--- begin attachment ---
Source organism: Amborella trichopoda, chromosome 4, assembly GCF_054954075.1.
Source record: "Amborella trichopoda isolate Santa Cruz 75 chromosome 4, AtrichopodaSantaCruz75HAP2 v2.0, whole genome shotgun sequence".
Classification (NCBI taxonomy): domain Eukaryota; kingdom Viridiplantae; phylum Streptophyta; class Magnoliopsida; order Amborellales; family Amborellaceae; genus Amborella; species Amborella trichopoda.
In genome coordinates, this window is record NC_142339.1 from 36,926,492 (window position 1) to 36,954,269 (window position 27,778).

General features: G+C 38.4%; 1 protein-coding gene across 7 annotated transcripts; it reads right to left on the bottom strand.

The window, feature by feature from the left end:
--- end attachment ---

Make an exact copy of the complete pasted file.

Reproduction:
Source organism: Amborella trichopoda, chromosome 4, assembly GCF_054954075.1.
Source record: "Amborella trichopoda isolate Santa Cruz 75 chromosome 4, AtrichopodaSantaCruz75HAP2 v2.0, whole genome shotgun sequence".
Classification (NCBI taxonomy): domain Eukaryota; kingdom Viridiplantae; phylum Streptophyta; class Magnoliopsida; order Amborellales; family Amborellaceae; genus Amborella; species Amborella trichopoda.
In genome coordinates, this window is record NC_142339.1 from 36,926,492 (window position 1) to 36,954,269 (window position 27,778).

General features: G+C 38.4%; 1 protein-coding gene across 7 annotated transcripts; it reads right to left on the bottom strand.

The window, feature by feature from the left end: